Waste Oil Reuse Can Help Balance Bottom Line
As manufacturers look for every cost advantage they can find in a sluggish economy, they may want to consider recycling waste oil for heat or selling it to an authorized recycler.
"If there were not enough environmental reasons to resell or reuse oil already, there's absolutely no reason you should not be reclaiming your oil," insisted Abanaki Corp.'s Tom Hobson in a Nov. 4 press release. "The oil you can recycle from your own plant can be reused in an industrial heater or an authorized recycler will buy it from you."
For some time, Hobson and those in his Cleveland-based company have been encouraging plants to recognize the financial advantages of turning waste oil into profit. With an oil skimmer, a company can collect up to 200 gallons per hour of oil or grease from wastewater. "Oil skimming cost-effectively reclaims oil from wastewater, and as heating bills climb during the winter, they can save energy costs by burning it," Hobson said. "In fact, burning spent oil in the proper furnace can often deliver a higher Btu [British thermal unit] value than new oil."
Since used oil usually has a thicker viscosity, it possesses more energy than #2 fuel oil and more than twice the energy value of LP gas or coal. Waste oils that can be burned for heat include almost any oil up to 50 S.A.E.: metal-cutting oils, lube oil, crankcase oil, transmission and hydraulic fluid, #1 and #2 diesel fuel, vegetable oils, and grease.
"The EPA supports the burning of used oil on site," Hobson explained, "because it prevents oil from entering the watershed and eliminates the risk of spills during transportation."
Those considering reselling their waste oil can turn to authorized recyclers such as David Charlton, chief executive officer of Akron-based Rice Environmental Services (RES), a 15-year veteran in the collection and recycling of used oils, as well as anti-freeze and oil filters, from commercial and industrial businesses.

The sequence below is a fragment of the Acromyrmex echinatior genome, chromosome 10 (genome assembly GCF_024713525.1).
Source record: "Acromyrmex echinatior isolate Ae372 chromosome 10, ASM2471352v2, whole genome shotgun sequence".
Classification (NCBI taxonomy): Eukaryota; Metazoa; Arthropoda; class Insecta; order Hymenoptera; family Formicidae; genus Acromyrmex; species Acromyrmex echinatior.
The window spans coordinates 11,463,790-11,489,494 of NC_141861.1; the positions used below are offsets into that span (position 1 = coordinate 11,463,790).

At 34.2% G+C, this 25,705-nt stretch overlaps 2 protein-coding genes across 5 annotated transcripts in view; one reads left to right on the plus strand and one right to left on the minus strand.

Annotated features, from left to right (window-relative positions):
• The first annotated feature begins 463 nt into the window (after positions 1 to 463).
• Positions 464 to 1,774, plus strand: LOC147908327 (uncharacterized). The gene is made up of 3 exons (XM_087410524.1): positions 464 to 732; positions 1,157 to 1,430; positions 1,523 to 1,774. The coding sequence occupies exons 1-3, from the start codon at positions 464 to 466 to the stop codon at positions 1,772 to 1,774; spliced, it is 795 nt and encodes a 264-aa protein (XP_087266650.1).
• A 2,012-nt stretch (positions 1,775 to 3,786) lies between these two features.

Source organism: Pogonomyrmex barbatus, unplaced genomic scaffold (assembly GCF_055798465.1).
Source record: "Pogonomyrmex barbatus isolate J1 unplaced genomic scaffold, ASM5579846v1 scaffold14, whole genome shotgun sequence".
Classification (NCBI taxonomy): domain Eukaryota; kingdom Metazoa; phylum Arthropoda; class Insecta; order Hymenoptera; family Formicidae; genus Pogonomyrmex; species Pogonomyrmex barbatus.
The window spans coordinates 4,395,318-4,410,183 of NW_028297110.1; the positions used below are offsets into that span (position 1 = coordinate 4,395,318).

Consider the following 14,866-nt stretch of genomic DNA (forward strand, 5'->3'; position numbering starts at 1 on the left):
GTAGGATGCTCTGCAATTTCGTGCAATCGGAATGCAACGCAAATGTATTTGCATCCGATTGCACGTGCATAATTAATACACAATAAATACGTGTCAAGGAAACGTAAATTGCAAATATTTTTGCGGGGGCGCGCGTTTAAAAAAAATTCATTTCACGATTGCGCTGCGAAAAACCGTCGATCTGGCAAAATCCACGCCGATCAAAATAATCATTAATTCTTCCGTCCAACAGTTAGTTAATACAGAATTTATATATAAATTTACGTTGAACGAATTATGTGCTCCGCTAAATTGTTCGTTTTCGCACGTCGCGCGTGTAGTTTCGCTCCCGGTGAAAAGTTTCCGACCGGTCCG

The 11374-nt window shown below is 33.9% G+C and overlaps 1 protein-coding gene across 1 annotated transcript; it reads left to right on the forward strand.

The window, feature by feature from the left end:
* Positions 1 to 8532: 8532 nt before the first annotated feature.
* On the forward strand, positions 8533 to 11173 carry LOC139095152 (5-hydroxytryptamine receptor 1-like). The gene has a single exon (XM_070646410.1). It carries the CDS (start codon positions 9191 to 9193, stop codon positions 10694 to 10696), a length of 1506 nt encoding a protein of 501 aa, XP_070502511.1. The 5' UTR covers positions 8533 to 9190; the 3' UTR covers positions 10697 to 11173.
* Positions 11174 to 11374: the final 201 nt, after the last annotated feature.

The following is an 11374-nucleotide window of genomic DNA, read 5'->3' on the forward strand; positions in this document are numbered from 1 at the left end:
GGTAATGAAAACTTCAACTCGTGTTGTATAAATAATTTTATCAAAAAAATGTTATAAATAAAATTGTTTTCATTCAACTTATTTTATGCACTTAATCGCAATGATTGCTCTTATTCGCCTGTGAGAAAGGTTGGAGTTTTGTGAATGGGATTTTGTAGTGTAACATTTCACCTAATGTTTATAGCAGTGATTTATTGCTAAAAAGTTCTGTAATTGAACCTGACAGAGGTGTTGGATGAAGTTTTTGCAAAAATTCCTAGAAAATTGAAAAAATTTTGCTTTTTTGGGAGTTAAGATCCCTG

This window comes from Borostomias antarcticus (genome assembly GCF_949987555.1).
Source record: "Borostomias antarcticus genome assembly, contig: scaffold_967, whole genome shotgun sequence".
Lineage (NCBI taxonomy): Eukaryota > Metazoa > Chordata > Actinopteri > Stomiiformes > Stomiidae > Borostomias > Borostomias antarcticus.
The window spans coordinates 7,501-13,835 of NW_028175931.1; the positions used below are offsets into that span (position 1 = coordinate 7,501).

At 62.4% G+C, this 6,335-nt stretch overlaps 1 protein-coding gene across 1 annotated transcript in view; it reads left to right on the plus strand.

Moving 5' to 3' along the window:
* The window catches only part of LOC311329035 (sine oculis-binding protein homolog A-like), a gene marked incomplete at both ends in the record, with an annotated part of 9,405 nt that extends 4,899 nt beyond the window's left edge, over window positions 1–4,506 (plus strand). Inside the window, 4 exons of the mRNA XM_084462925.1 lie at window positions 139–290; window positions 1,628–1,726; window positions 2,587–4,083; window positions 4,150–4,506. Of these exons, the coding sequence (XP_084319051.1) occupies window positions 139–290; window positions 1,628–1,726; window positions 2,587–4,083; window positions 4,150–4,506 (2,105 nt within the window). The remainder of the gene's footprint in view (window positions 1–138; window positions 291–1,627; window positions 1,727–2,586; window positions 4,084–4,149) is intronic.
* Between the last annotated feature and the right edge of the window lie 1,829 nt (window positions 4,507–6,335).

"It comes down to this — one, you can sell the clean, dry used oil or, two, you can recycle it," said Charlton, whose company is part of the National Oil Recyclers Association (NORA). Established in 1985, NORA promotes "the primary mission of fighting the hazardous waste designation of used oil and [has] aided in the development of the EPA's used oil management standards."
"We're completely on board to remove oil from water," said Charlton, who pointed out that The Rice Companies not only recycle but also sell industrial and automotive lubricants. "It not just about reusing and recycling. It's about rethinking how things are done. It's the higher goal of sustainability."
Two years ago, an Abanaki-sponsored survey showed 78 percent of respondents were searching for ways to cut plant costs. Thirty-five percent said they would consider burning waste oils. Only eight percent said that their plants already burned waste oil for heat.